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No surprises here; people eating a diet high in fat, salt and sugar are at risk from many chronic diseases

Diet holds the key to health – or illness – as we age

30 April, 2013

Natural Health News — If you want to live to a healthy old age avoid a Western-style diet.

According to a group of French researchers, people who eat this kind of diet – which typically consists of fried food, processed food and red meat, pies, sweetened desserts, chocolates, refined grains, high-fat dairy products, and condiments – are at increased risk for premature death.

And those who do make it to old age are less likely to be in good health when they get there.

Although the impact of diet on specific age-related diseases has been studied before, few investigations have adopted a more holistic approach.

The researchers, therefore, sought to identify dietary factors that can not only prevent premature death, but also promote ideal aging as well as looking at those factors that promote disease.

Few attained ‘ideal ageing’

They studied data from nearly 3,800 men and 1,600 women employed in the civil service in the UK, with an average age of 51, who were followed from 1985 to 2009.

Details of the participants’ diets was obtained at the beginning of the study and health status was monitored every 5 years by various means. Participants fell into five broad categories:  normal ageing, ideal ageing, those suffering a nonfatal cardiovascular event, cardiovascular death and noncardiovascular death.

After 16 years, according to the report in the American Journal of Medicine, 73% of the participants had experienced normal aging and 4% had undergone ideal aging, defined as the absence of chronic diseases and mental health problems, as well as good cardiometabolic, respiratory, musculoskeletal and cognitive function.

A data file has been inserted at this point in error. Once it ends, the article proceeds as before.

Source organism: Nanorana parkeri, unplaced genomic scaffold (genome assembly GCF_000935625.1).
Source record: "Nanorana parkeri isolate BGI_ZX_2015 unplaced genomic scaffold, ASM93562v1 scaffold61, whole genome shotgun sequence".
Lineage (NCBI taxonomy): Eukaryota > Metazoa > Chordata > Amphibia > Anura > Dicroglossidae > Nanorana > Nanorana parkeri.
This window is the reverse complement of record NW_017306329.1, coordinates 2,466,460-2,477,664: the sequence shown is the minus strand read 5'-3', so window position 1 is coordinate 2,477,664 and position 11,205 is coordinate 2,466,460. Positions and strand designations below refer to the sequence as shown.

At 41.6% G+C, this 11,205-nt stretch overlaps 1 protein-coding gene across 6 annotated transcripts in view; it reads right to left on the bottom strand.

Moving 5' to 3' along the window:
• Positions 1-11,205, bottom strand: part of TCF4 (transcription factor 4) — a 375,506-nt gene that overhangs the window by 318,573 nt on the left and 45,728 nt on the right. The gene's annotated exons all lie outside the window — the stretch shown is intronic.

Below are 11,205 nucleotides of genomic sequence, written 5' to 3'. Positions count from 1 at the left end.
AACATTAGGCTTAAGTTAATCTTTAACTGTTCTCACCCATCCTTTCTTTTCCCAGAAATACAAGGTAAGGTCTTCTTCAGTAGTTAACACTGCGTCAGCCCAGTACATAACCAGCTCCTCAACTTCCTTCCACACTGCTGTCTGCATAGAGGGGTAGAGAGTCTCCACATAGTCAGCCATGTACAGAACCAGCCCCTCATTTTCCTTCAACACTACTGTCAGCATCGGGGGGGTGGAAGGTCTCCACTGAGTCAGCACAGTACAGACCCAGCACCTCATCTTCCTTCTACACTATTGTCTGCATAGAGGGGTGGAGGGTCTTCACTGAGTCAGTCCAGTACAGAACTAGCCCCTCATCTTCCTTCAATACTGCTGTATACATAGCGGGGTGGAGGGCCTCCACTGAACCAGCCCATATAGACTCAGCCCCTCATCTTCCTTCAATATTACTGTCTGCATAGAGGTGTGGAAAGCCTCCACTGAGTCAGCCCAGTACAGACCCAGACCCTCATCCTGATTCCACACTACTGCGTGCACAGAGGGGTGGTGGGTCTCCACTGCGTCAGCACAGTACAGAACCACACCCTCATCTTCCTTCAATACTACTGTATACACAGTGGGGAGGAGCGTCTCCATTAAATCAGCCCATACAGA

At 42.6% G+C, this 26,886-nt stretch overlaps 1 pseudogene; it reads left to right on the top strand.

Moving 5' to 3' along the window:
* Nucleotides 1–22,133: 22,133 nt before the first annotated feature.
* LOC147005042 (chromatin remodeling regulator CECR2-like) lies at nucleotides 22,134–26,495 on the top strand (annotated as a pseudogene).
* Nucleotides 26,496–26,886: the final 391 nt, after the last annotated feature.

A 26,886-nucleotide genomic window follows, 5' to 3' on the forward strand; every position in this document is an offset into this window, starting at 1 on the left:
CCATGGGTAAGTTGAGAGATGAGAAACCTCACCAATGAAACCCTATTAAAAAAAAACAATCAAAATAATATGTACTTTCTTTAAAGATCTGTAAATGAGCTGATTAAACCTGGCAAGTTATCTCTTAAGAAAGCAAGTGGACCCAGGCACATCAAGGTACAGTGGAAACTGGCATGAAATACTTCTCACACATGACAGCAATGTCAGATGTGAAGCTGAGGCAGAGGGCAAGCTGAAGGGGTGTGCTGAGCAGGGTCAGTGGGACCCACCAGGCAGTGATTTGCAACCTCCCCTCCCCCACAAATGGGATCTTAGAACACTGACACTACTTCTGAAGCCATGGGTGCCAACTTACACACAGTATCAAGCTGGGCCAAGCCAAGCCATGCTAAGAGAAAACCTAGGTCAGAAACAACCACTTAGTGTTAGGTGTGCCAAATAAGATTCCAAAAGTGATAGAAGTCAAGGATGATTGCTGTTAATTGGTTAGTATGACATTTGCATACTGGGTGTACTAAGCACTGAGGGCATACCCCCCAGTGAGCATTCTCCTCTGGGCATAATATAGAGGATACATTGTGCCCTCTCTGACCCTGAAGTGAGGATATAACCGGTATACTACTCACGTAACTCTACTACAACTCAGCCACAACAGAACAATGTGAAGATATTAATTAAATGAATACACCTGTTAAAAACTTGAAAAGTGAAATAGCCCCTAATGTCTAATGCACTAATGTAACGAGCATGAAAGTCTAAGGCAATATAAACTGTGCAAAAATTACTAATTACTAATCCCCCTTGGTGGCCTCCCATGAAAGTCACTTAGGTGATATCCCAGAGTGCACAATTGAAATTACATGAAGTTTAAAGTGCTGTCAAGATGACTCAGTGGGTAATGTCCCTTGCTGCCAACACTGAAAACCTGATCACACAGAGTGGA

In addition 7% of the participants had a nonfatal cardiovascular event, 3% died from heart-related causes and 13% died from other causes.

Diet is key

In order to understand the role of diet in these health outcomes, the investigators used the Alternative Healthy Eating Index (AHEI) as a yardstick to measure healthy eating. The AHEI is derived from the Healthy Eating Pyramid devised by Harvard School of Public health scientists, see here for more.

Overall sicking closely to the AHEI diet which recommends a high intake of vegetables, fruits, and fish meant a longer life and better ageing.

On the other hand those whose diet most closely resembled the Western diet were nearly 50% less likely to reach ideal aging, a figure that dropped a little bit to 42% after adjusting for smoking and physical activity.

Western diet = illness

The Western diet, sometimes called the Western Pattern Diet,  was also associated with a 53% greater chance of cardiovascular death and a 36% greater chance or noncardiovascular death, though again this figure dropped when adjusted for smoking and exercise.

Other disadvantages associated with the Western diet included 45% poorer musculoskeletal status, as measured by walking speed, and 58% worse cognitive function.

Lead researcher, Dr Tasnime Akbaraly, of the National Institute of Health and Medical Research in France, said: “We showed that following specific dietary recommendations such as the one provided by the AHEI may be useful in reducing the risk of unhealthy ageing, while avoidance of the ‘Western-type foods’ might actually improve the possibility of achieving older ages free of chronic diseases.”